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Is it unreasonable to expect that DD speaks to me like an adult

(62 Posts)
glassortwo Sun 08-Apr-12 18:01:03

AIBU to expect that my Daughter speaks to me like an adult rather than a 5 year old, I have had to walk into another room I am steaming angry

wotsamashedupjingl Mon 09-Apr-12 11:08:28

Glass - that's when the real swearing starts in our house! grin

'fricking' as in "don't fricking shout at me" is a bad swear word, isn't it?

greenmossgiel Mon 09-Apr-12 10:39:55

Oh definitely, hummingbird and Annobel! Mine also do it in a light-hearted way! My granddaughter, when she was about 16 or so, was trying to explain to me how to upload photos from my camera onto the computer. She went through it twice, then said, "Right, Grandma - you do it now, while I watch you." She'd been working part-time in a Play Centre, and I think she was using her newly found knowledge on me....confused

bagitha Mon 09-Apr-12 10:17:48

barrow, my mother is the same. It's probably just as well I live a long way away from her.

bagitha Mon 09-Apr-12 10:14:04

glass grin

gracesmum Mon 09-Apr-12 10:12:36

Ever since their teenage years I have had to take a deep breath at times, in fact I am occasionally pleasantly suprised when I am listened to with respect or understanding and spoken to like an adult again.grin I think it just comes with the territory.

glassortwo Mon 09-Apr-12 10:12:30

barrow grin

Barrow Mon 09-Apr-12 10:06:40

This happens to me in reverse!! I am 62 and my 86 year old Mother still treats me as if I am 6!!

glassortwo Mon 09-Apr-12 10:03:37

Well the frame of mind I am in today I think I will be biting back grin

bagitha Mon 09-Apr-12 10:00:52

oh well, that's what's important, hummingbird. smile

hummingbird Mon 09-Apr-12 09:59:50

It's not nasty at all! It's all done in a light-hearted teasing way, and I guess I play along a bit - all part of the family dynamic. I'm treated with respect and love, and when the chips are down, they know who the boss is!

Like you Bagitha, I can bite!

Annobel Mon 09-Apr-12 09:53:26

Even if mine are occasionally paternal, it's usually in a good-natured, teasing manner. GD is very caring, takes my arm in a crowd, but then she used to do that when she was ten.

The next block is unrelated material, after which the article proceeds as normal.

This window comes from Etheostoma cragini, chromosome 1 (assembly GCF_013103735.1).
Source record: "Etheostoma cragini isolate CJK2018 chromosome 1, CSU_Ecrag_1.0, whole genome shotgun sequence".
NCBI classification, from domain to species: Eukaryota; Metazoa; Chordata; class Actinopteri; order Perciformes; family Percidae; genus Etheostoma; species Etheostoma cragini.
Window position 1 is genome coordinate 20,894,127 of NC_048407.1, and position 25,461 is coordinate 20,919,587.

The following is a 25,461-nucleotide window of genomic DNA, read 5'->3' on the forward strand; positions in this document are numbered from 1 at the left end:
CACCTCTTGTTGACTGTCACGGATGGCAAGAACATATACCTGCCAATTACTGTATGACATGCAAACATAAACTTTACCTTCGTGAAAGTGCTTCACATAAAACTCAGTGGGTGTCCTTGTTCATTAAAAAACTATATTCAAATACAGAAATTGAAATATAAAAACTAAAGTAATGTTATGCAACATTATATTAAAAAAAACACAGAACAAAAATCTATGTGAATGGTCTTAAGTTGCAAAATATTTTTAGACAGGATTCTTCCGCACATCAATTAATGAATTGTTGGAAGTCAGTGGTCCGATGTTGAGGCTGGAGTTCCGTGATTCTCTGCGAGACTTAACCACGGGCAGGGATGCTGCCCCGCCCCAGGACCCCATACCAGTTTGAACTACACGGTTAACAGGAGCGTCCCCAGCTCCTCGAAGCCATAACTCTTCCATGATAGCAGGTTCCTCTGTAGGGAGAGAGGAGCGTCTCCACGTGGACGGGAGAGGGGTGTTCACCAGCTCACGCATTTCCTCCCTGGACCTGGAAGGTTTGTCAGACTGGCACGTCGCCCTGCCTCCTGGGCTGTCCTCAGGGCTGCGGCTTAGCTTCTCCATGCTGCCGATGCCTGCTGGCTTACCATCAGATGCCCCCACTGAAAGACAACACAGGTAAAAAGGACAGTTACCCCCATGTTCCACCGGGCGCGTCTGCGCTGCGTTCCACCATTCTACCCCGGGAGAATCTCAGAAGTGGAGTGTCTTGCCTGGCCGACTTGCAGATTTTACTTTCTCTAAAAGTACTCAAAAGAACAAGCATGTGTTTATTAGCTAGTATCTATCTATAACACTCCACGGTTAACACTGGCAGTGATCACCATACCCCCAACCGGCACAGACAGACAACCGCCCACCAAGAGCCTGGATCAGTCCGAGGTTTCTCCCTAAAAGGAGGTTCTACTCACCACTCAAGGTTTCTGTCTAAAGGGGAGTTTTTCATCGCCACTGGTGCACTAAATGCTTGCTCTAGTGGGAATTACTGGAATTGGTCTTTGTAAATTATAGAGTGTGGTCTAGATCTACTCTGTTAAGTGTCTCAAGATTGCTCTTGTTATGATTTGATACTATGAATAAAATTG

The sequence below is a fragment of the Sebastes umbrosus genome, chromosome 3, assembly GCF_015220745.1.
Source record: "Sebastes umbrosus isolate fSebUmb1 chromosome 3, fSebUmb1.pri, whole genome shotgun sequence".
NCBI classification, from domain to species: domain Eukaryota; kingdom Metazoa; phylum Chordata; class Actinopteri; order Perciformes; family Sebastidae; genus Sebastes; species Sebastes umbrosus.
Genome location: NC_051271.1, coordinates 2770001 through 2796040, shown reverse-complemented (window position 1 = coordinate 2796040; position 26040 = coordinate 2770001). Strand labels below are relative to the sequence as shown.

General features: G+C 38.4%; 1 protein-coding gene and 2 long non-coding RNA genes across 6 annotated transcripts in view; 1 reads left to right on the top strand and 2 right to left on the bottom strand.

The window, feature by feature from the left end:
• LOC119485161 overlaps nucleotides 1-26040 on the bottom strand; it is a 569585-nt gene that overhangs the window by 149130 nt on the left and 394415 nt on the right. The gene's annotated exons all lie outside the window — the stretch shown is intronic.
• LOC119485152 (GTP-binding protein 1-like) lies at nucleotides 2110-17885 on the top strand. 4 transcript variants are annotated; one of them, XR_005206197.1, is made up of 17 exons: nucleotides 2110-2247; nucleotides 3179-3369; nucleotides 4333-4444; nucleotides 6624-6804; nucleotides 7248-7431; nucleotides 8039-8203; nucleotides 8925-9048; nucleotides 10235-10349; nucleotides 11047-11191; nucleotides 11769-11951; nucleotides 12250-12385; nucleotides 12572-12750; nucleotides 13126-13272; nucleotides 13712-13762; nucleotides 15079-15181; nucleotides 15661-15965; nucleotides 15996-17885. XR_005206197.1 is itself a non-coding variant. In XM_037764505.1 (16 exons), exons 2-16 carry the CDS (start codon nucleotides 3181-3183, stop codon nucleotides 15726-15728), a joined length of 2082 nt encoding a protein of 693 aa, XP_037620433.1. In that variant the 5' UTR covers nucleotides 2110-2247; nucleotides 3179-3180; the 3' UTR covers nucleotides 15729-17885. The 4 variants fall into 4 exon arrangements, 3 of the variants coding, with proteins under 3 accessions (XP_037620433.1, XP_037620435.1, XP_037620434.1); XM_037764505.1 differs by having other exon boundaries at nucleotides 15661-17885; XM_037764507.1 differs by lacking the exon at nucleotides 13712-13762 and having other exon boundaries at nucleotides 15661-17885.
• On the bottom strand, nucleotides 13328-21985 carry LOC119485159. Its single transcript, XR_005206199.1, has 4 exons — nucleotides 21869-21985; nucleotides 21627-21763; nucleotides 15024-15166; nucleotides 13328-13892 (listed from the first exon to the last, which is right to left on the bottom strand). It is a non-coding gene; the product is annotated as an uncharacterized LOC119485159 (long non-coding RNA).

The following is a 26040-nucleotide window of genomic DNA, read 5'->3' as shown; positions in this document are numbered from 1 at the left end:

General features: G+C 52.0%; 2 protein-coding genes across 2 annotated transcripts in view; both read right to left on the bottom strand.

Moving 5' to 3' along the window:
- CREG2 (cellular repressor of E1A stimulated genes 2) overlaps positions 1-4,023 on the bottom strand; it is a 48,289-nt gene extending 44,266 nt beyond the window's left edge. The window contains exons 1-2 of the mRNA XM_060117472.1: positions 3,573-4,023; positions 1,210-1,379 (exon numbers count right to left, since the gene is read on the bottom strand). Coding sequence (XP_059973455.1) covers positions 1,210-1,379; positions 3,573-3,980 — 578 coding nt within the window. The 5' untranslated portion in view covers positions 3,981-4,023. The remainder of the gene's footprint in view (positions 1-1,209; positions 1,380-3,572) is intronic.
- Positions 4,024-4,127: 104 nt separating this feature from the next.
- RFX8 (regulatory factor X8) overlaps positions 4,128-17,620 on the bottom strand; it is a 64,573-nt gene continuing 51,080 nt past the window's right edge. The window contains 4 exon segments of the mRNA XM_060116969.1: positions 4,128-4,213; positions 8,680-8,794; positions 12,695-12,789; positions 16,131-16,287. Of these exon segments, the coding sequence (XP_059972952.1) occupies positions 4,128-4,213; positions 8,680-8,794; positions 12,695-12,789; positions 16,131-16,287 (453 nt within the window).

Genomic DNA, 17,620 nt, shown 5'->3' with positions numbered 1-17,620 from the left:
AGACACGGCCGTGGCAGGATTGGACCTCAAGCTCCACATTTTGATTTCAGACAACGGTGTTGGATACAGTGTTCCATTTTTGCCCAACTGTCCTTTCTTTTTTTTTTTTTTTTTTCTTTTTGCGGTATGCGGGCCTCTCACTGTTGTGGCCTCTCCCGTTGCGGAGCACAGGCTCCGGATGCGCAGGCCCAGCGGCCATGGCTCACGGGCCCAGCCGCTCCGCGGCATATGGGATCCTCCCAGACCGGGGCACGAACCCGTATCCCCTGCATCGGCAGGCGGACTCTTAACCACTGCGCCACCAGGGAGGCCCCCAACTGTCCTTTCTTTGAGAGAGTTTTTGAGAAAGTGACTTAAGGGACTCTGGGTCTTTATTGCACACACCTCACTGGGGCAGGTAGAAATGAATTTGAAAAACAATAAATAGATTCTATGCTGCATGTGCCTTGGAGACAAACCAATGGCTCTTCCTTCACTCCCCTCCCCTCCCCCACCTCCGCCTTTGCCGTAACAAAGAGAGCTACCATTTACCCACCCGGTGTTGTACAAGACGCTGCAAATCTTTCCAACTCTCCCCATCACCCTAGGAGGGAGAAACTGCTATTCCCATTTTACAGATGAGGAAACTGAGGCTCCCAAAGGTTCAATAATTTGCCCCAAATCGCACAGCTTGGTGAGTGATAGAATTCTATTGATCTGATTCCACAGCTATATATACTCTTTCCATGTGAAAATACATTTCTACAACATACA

bagitha Mon 09-Apr-12 09:42:46

In short, you don't have to put up with it! Bite back!

bagitha Mon 09-Apr-12 09:41:36

I've never understood why people feel the need to scoff just because they are more knowledgeable about something than the person they're scoffing at. Very immature behaviour, I'd say. If someone tried it with me I'd ask them straight out why they felt the need to be nasty when I was consulting them about something in which they had more expertise than me.

hummingbird Mon 09-Apr-12 08:46:02

Thank goodness it's not only me this happens to! My problems arise when I have issues with anything technical. Now I'm by no means stupid, but DS has a habit of interfering setting up all new devices, which means I don't really get to grips with them. So when iPad / iPhone / iPod go on the blink, naturally, I call the little treasure. He sighs. He throws his eyes up to heaven. He shakes his head. Then he turns the cursed thing off, then on again - it promptly works again! He gives me pitying look as he leaves, as I berate the said device for its intransigence!

Maniac Mon 09-Apr-12 08:23:05

My DDs also suggest I might be going deaf but they will persist in talking in a fast mumble/gabble ,with their back to me or when walking out of the room.

jeni Sun 08-Apr-12 21:36:14

And me!

Rector said the same thing in Merryn's welcome to the church! My DD had the grace to blush

Greatnan Sun 08-Apr-12 21:18:00

I used to get 'M..u..u..m' in a wheedling voice when money was required, and 'Mother' when I had done something 'embarrassing'. Now they embarrass their children.

jeni Sun 08-Apr-12 21:10:11

Same here! But he admits we're both slightly eccentric?

Grannylin Sun 08-Apr-12 21:01:41

My eldest DS has taken to calling me 'Mother', as in 'so Mother, what mad trips are you planning next? Unsure whether its protective, patronising or downright sarcastic!

Anagram Sun 08-Apr-12 20:56:07

Yes, Childline has a lot to answer for....wink

jeni Sun 08-Apr-12 20:53:20


glammanana Sun 08-Apr-12 20:50:20

mr glamma is the most laid back person I have ever known and a wonderful father to our DCs but the one and only occassion I have ever seen him loose his cool was when DS1 was about 14rs old and finding his feet so to speak,I had just come home from work and quite casually asked him if his homework had been completed and he gave one of those 14 yrs old surly answers,his dad was just behind him and heard every word,he tapped DS2 on shoulder and picked him up by his shirt and held him against the kitchen wall and very gently said to him."when you speak to your mother think that you are talking to The Queen Mother and no one else" said DS2 then released by mr.glamma and told "now tell mum if your homework is finished son" That I can honestly say is the only time DH has had to comment to either of the boys,DD is another matter all together it would take for ever to tell you of her tantrums.

Annika Sun 08-Apr-12 20:35:29

I once hit my DS with my slipper but .... I was also putting out a fire he had started in the bed room at the same time with it angry
We all lived to tell the tale and he has turned out to be a wonderful son smile

jeni Sun 08-Apr-12 20:16:18

Glamma. I have to confess my little 3year old madam wouldn't hold my hand when crossing a busy street. She had a tantrum when I insisted and I ended up putting her across my knee and spanking her in public!
I'm not ashamed. It was for her safety.
She was always a difficult determined child and still is at 38!
But I still love her,and my DGD is to die for!

Anagram Sun 08-Apr-12 20:03:08

Meant as a reply to Annika I hasten to add....